He was arrested in Boston seven years ago after police said he acted “belligerently” when he and a guest were told to leave after they ignored orders to stop smoking in a hotel room. His ex-wife accused him of stalking after they separated. Public records show that in January, a home he owned with his ex-wife was foreclosed — a “personal matter” stemming from a bad divorce, he says. A mortgage foreclosure sale has been delayed due to a court battle over attorneys’ fees.
In 2001, he was charged with several misdemeanors for alleged campaign-finance violations. Diaz de la Portilla won the case. He argued he was the victim of a politically motivated attack from a lobbyist on a state elections panel who represented a special interest Diaz de la Portilla had voted against in the Legislature.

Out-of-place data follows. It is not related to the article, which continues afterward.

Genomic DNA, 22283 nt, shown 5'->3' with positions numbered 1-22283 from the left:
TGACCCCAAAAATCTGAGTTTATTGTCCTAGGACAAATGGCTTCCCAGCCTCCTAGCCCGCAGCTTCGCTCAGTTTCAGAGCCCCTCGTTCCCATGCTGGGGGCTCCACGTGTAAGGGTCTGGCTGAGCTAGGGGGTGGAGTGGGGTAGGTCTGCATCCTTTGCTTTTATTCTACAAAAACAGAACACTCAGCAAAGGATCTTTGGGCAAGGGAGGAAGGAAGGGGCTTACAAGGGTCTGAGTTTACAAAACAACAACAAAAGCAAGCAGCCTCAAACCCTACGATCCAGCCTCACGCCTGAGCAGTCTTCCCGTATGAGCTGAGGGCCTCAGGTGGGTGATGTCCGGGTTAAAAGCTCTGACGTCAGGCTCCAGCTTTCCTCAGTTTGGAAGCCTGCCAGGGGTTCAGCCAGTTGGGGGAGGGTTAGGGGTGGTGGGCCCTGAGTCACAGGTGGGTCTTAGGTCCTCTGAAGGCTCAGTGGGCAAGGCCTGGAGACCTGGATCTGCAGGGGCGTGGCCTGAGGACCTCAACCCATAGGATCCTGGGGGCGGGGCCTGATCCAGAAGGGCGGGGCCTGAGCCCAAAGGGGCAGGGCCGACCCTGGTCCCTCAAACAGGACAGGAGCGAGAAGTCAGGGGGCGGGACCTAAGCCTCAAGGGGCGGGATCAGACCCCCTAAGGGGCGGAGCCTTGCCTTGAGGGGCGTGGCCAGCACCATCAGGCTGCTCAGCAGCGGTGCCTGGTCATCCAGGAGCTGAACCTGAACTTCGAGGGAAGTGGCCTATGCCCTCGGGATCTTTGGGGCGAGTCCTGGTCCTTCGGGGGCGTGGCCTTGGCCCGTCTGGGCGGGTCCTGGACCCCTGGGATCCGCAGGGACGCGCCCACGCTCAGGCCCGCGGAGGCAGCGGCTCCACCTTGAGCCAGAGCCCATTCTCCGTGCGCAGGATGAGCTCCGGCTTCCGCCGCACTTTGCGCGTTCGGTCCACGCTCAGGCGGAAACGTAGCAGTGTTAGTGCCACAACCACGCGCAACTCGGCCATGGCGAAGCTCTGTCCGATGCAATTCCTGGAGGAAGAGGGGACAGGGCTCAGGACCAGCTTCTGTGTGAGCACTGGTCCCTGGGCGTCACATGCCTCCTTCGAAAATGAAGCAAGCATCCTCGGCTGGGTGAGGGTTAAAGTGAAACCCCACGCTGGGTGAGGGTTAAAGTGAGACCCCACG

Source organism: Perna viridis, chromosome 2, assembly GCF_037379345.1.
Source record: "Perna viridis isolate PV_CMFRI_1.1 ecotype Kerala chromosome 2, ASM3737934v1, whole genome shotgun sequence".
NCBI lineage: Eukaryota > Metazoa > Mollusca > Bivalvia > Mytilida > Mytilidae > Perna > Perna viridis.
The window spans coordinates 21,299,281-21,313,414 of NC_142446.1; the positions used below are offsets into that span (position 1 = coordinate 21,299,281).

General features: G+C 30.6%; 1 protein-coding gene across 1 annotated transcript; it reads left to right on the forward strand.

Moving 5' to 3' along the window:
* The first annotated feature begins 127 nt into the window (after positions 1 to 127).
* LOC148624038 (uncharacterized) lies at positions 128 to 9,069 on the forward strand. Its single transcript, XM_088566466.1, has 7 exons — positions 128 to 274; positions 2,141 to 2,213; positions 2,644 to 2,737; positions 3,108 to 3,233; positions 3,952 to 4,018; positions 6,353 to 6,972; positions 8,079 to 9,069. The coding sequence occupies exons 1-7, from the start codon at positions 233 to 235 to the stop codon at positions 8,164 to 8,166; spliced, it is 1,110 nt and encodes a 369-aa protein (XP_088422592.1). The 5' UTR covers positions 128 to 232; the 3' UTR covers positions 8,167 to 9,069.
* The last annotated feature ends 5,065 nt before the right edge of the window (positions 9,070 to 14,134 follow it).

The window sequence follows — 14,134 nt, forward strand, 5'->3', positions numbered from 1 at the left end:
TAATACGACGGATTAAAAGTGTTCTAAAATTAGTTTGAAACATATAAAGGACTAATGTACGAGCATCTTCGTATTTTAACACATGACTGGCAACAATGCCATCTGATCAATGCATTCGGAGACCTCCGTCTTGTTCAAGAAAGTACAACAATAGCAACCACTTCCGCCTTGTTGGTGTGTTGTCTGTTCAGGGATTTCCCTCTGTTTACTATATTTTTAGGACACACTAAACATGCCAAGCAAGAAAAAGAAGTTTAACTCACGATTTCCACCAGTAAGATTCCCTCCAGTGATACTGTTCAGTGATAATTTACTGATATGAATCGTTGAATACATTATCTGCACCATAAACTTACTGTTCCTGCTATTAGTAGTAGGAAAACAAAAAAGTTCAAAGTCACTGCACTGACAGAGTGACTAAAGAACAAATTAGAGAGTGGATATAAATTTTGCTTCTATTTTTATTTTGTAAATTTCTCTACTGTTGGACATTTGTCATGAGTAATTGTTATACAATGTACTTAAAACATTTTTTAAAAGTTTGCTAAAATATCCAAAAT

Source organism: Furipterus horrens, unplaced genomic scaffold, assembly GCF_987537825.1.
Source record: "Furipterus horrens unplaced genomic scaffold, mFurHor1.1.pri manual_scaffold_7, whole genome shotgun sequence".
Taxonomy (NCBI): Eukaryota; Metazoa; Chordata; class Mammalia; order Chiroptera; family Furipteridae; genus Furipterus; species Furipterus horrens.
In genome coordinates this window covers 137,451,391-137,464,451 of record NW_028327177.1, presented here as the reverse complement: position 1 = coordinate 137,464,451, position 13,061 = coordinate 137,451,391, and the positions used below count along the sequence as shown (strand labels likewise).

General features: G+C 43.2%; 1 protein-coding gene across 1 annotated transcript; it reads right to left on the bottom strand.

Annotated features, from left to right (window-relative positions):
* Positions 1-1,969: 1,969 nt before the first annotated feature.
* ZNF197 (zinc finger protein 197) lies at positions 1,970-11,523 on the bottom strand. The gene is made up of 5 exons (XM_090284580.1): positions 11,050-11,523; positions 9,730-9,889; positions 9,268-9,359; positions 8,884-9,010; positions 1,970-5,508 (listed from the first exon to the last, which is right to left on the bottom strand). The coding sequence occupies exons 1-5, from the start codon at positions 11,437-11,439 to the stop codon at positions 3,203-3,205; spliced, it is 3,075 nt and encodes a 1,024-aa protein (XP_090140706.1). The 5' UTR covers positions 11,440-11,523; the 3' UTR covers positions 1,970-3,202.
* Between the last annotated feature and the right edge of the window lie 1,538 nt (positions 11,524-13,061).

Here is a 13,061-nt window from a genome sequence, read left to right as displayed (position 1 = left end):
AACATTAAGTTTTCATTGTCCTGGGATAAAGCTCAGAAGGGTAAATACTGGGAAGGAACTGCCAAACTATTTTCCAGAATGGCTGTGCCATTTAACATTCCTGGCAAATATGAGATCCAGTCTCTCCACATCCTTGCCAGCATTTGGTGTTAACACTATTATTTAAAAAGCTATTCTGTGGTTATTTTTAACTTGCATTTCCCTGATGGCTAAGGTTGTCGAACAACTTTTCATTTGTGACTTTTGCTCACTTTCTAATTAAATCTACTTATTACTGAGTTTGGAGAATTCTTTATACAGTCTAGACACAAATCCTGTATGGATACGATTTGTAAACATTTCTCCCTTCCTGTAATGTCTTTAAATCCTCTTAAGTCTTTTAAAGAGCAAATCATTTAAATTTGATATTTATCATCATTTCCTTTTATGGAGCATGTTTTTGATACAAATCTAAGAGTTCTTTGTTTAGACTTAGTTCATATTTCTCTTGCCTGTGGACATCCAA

More recently, Diaz de la Portilla has been accused of aggressive campaign tactics. On Oct. 17 police were called to a low-income senior housing complex when the resident association president, 75-year-old Miriam Rodriguez, complained that Diaz de la Portilla and his campaign workers were intimidating voters as they knocked on doors. Rodriguez called one of Diaz de la Portilla’s opponents, Frank Pichel, before calling police. An incident report stated that Diaz de la Portilla had the right to be in only one of the three towers, and he and his entourage were advised to stay away from the other two.